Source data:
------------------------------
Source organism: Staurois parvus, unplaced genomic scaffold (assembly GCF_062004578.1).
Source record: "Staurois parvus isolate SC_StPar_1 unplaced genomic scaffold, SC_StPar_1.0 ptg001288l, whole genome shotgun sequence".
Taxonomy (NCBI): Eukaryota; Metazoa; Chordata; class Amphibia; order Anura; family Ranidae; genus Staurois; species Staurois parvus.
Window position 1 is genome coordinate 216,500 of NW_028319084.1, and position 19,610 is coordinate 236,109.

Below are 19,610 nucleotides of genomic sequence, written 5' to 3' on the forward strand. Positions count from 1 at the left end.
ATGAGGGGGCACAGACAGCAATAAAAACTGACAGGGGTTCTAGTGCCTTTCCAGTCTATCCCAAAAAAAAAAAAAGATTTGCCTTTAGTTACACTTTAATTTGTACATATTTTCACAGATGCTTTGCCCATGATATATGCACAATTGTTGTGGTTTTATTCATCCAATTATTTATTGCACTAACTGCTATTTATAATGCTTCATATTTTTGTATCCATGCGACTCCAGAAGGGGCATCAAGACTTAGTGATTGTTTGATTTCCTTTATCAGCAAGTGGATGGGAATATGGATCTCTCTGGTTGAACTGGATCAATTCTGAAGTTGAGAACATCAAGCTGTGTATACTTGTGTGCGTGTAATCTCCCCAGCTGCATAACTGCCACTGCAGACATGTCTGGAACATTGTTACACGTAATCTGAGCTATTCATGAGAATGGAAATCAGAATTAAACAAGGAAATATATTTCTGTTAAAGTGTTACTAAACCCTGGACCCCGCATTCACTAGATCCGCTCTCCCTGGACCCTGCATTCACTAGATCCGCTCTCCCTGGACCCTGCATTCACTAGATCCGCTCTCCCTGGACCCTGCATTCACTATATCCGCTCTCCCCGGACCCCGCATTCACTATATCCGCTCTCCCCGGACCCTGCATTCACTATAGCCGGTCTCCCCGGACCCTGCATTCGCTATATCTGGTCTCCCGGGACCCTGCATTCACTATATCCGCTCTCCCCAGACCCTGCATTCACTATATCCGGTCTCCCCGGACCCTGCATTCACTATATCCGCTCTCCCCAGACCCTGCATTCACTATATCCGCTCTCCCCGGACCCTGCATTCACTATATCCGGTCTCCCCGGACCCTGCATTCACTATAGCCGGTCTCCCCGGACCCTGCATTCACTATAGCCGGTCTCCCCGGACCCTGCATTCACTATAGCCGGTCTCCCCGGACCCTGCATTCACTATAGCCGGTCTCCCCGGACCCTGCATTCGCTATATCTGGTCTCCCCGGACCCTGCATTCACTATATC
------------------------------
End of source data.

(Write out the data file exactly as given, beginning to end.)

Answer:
Source organism: Staurois parvus, unplaced genomic scaffold (assembly GCF_062004578.1).
Source record: "Staurois parvus isolate SC_StPar_1 unplaced genomic scaffold, SC_StPar_1.0 ptg001288l, whole genome shotgun sequence".
Taxonomy (NCBI): Eukaryota; Metazoa; Chordata; class Amphibia; order Anura; family Ranidae; genus Staurois; species Staurois parvus.
Window position 1 is genome coordinate 216,500 of NW_028319084.1, and position 19,610 is coordinate 236,109.

Below are 19,610 nucleotides of genomic sequence, written 5' to 3' on the forward strand. Positions count from 1 at the left end.
ATGAGGGGGCACAGACAGCAATAAAAACTGACAGGGGTTCTAGTGCCTTTCCAGTCTATCCCAAAAAAAAAAAAAGATTTGCCTTTAGTTACACTTTAATTTGTACATATTTTCACAGATGCTTTGCCCATGATATATGCACAATTGTTGTGGTTTTATTCATCCAATTATTTATTGCACTAACTGCTATTTATAATGCTTCATATTTTTGTATCCATGCGACTCCAGAAGGGGCATCAAGACTTAGTGATTGTTTGATTTCCTTTATCAGCAAGTGGATGGGAATATGGATCTCTCTGGTTGAACTGGATCAATTCTGAAGTTGAGAACATCAAGCTGTGTATACTTGTGTGCGTGTAATCTCCCCAGCTGCATAACTGCCACTGCAGACATGTCTGGAACATTGTTACACGTAATCTGAGCTATTCATGAGAATGGAAATCAGAATTAAACAAGGAAATATATTTCTGTTAAAGTGTTACTAAACCCTGGACCCCGCATTCACTAGATCCGCTCTCCCTGGACCCTGCATTCACTAGATCCGCTCTCCCTGGACCCTGCATTCACTAGATCCGCTCTCCCTGGACCCTGCATTCACTATATCCGCTCTCCCCGGACCCCGCATTCACTATATCCGCTCTCCCCGGACCCTGCATTCACTATAGCCGGTCTCCCCGGACCCTGCATTCGCTATATCTGGTCTCCCGGGACCCTGCATTCACTATATCCGCTCTCCCCAGACCCTGCATTCACTATATCCGGTCTCCCCGGACCCTGCATTCACTATATCCGCTCTCCCCAGACCCTGCATTCACTATATCCGCTCTCCCCGGACCCTGCATTCACTATATCCGGTCTCCCCGGACCCTGCATTCACTATAGCCGGTCTCCCCGGACCCTGCATTCACTATAGCCGGTCTCCCCGGACCCTGCATTCACTATAGCCGGTCTCCCCGGACCCTGCATTCACTATAGCCGGTCTCCCCGGACCCTGCATTCGCTATATCTGGTCTCCCCGGACCCTGCATTCACTATATC